This content was current as of the date it was released. In science and medicine, information is constantly changing and may become out-of-date as new data emerge.
Dr. Rick Furman of the CLL Society Scientific Advisory Board helps explain the recent warning about idelalisib and provides us with some context and perspective. As he says: The FDAs goal with these warnings is not to eliminate idelalisib use, but to make sure the physicians and patients take these data into account when making an informed treatment decision.
This new warning is based upon data from three idelalisib studies (GS-US-312-0123/0124/0125) which were testing idelalisib in combination with bendamustine plus rituximab or rituximab alone in CLL and indolent NHL (non-Hodgkin’s lymphoma). These studies were testing idelalisib in less heavily treated patients or treatment-naïve patients. The data analyzed in aggregate from these three studies demonstrated an increase in risk of death with idelalisib treatment, generally due to a higher rate of infectious deaths, including sepsis, febrile neutropenia (fever with low neutrophil count), Pneumocystis pneumonia (PCP), and CMV (cytomegalovirus) infections.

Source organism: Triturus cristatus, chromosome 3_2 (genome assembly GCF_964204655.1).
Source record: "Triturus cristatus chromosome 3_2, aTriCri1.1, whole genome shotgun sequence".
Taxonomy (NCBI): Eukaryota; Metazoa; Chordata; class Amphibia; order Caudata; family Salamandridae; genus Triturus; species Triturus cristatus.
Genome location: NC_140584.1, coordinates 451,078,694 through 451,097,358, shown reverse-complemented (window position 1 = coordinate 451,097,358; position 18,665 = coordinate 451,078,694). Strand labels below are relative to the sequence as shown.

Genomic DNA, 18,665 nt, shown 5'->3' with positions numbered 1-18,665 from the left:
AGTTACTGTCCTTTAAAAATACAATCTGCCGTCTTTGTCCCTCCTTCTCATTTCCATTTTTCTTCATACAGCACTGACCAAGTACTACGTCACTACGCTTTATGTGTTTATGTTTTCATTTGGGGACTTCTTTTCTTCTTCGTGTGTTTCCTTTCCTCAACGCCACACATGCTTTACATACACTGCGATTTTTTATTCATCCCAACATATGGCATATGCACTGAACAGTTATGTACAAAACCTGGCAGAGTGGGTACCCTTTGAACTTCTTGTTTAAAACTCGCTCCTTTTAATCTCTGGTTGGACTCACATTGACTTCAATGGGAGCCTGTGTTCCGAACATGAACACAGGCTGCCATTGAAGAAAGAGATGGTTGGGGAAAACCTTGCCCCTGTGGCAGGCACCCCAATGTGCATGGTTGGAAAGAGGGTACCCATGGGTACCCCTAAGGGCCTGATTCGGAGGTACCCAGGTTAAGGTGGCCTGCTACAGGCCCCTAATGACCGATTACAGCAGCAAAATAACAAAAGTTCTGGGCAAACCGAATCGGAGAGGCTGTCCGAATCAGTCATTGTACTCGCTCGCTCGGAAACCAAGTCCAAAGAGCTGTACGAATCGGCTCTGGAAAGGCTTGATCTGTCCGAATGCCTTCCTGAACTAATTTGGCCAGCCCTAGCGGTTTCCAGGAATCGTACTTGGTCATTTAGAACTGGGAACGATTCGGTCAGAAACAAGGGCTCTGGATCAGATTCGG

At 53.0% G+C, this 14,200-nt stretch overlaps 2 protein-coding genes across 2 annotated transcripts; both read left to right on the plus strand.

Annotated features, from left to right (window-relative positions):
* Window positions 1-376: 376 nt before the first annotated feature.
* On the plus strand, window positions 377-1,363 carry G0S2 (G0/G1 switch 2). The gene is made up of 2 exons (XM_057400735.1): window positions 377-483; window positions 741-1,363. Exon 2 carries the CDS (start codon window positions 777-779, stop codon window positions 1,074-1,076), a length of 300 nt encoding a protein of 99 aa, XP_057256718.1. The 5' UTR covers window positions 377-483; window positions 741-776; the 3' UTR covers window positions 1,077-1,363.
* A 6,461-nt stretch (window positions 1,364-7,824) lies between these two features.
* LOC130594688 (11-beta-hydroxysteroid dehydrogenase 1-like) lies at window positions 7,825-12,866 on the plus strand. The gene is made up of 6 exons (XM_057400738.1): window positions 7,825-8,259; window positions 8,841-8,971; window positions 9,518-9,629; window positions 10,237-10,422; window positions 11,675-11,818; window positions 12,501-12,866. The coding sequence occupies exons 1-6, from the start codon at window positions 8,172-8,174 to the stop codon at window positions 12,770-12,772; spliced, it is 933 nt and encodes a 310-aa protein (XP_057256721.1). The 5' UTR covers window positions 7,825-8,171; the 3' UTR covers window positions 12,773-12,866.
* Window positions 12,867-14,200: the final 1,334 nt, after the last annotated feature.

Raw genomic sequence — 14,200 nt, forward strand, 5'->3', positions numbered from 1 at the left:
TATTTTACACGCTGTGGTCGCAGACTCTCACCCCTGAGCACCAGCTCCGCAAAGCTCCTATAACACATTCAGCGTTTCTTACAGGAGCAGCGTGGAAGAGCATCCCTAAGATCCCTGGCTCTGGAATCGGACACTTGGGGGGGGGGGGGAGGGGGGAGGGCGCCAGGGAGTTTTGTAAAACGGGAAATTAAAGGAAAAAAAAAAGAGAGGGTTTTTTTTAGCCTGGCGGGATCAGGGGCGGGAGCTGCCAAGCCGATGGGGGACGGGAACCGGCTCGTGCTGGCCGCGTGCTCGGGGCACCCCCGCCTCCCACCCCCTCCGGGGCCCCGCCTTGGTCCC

One hypothesis behind why this safety signal might not have been seen in earlier studies relates to the relatively good prognosis of patients in this study, compared with the earlier studies. This could translate into patients succumbing to infections more frequently in the control arms due to the amount of prior therapy or physicians being more aggressive with prophylaxis and monitoring given the amount of prior treatment the patients had received and preventing more infections in the earlier studies.
The FDAs goal with these warnings is not to eliminate idelalisib use, but to make sure the physicians and patients take these data into account when making an informed treatment decision. For those patients going on idelalisib treatment, there are also specific recommendations to help lessen the risks.
- First, patients should receive PCP prophylaxis (Bactrim, dapsone, or atovoquone).
- Second, patients should have monthly CMV monitoring.
It is also important to remember that for those patients who are currently on idelalisib and doing well, discontinuing idelalisib is an option, but I always hesitate to interrupt an agent that is working.
March 28, 2016